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Attorney's Fees, Criminal and ERISA Cases

By FindLaw Staff on April 05, 2010 | Last updated on March 21, 2019

Jackson v. Comm'r. of Soc. Sec., No. 09-12529, concerned a social security benefits proceeding.  The Eleventh Circuit reversed the district court's order requiring plaintiff's counsel to refund an Equal Access to Justice Act (EAJA) fee award to plaintiff, on the ground that an attorney who requested fees under 42 U.S.C. section 406(b) was not required to refund an earlier payment made under the EAJA, and could instead offset the EAJA award by deducting it from his 42 U.S.C. section 406(b) fee request.

In US v. Jones, No. 08-16999, the court of appeals affirmed defendant's drug and firearm possession convictions and sentences in part, on the grounds that 1) when a defendant possesses different weapons at different times or places, the government may treat them as separate units of prosecution; 2) Counts One and Two of the indictment charged separate offenses from Counts Three and Four, and thus the indictment did not violate double jeopardy principles; 3) defendant failed to demonstrate actual prosecutorial vindictiveness; and 4) the district court did not abuse its discretion in concluding that a witness lacked sufficient memory to testify to the subject matter of a video.  However, the judgment is reversed in part where defendant was brought to trial seventy-five nonexcludable days after the district court received the court of appeals' mandate -- a violation of the Speedy Trial Act -- and vacated in part where the district court took into account untimely charges in calculating defendant's sentence.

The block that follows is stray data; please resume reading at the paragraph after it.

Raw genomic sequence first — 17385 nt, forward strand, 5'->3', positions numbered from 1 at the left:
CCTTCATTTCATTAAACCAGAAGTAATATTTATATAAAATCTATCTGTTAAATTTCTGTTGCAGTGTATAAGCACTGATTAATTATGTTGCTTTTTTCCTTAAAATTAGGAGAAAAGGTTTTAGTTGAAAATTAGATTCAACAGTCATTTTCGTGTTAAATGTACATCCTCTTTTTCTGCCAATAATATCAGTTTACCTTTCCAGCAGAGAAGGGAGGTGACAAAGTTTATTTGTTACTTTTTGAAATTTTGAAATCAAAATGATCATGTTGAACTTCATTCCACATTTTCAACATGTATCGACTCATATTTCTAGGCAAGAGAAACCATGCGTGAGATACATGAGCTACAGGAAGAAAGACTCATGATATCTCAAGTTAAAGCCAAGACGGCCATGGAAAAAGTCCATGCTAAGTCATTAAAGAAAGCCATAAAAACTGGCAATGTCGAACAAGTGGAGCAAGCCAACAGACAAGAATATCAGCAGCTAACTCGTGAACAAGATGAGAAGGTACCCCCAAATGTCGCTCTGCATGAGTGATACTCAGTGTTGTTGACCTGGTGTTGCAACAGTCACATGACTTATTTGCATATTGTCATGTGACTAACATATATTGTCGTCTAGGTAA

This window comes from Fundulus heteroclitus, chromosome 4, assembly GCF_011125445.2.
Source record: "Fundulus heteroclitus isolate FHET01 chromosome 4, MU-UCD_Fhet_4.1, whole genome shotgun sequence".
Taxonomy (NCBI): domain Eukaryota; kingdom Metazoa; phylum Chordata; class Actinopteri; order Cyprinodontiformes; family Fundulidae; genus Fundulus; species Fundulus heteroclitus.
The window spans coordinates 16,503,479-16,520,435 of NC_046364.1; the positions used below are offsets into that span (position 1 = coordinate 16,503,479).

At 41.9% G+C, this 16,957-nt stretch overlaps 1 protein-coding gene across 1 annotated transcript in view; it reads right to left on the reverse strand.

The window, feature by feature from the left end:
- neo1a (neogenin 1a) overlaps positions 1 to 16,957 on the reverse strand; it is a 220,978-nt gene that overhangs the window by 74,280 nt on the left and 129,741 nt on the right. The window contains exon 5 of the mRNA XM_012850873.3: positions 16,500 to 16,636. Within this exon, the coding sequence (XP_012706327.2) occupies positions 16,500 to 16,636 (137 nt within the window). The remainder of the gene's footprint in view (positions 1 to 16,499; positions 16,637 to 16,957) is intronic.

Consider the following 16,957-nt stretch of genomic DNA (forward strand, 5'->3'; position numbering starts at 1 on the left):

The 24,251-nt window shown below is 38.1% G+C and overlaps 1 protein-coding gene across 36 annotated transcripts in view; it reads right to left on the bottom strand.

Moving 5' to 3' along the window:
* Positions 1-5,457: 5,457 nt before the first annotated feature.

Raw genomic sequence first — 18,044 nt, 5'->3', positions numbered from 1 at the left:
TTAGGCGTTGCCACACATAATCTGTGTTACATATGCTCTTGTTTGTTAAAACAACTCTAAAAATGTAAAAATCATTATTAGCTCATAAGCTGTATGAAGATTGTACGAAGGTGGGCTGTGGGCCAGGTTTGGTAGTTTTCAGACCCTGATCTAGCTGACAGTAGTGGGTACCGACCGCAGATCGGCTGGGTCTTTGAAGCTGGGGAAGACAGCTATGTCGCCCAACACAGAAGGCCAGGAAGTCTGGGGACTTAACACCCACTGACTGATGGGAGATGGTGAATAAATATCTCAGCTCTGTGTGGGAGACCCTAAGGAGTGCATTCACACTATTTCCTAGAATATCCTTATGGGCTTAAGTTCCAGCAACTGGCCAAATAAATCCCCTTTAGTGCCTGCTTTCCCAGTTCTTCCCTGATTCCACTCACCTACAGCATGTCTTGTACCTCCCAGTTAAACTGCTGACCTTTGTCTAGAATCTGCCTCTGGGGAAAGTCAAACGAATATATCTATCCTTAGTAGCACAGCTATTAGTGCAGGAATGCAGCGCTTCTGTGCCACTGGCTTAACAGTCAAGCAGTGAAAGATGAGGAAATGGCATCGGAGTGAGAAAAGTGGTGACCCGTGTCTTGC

Krutzig v. Pulte Home Corp., No. 09-12512, involved an action claiming that plaintiff's termination was an act of retaliation and interference with her rights under the Family Medical Leave Act (FMLA) and ERISA.  The Eleventh Circuit affirmed summary judgment for defendant, holding that 1) no evidence in the record rebutted the affirmative evidence offered by defendant that plaintiff's supervisors were unaware of her FMLA request at the time the decision was made to terminate plaintiff's employment; and 2) there was no evidence in the record to support a finding that plaintiff's supervisors knew of any application for short-term benefits by plaintiff at the time the decision was made to terminate plaintiff's employment.

In US v. Coast, No. 08-17116, the court of appeals affirmed defendant's firearm possession sentence, holding that 1) revocation of probation was part of a defendant's original sentence because revocation of probation constitutes a modification of the terms of the original sentence and implicates solely the punishment initially imposed for the offense conduct underlying that sentence; and 2) U.S.S.G. section 4A1.2(k) directly instructs a district court, when calculating criminal history points, to add the original term of imprisonment to any term of imprisonment imposed upon revocation, and the district court did just that.

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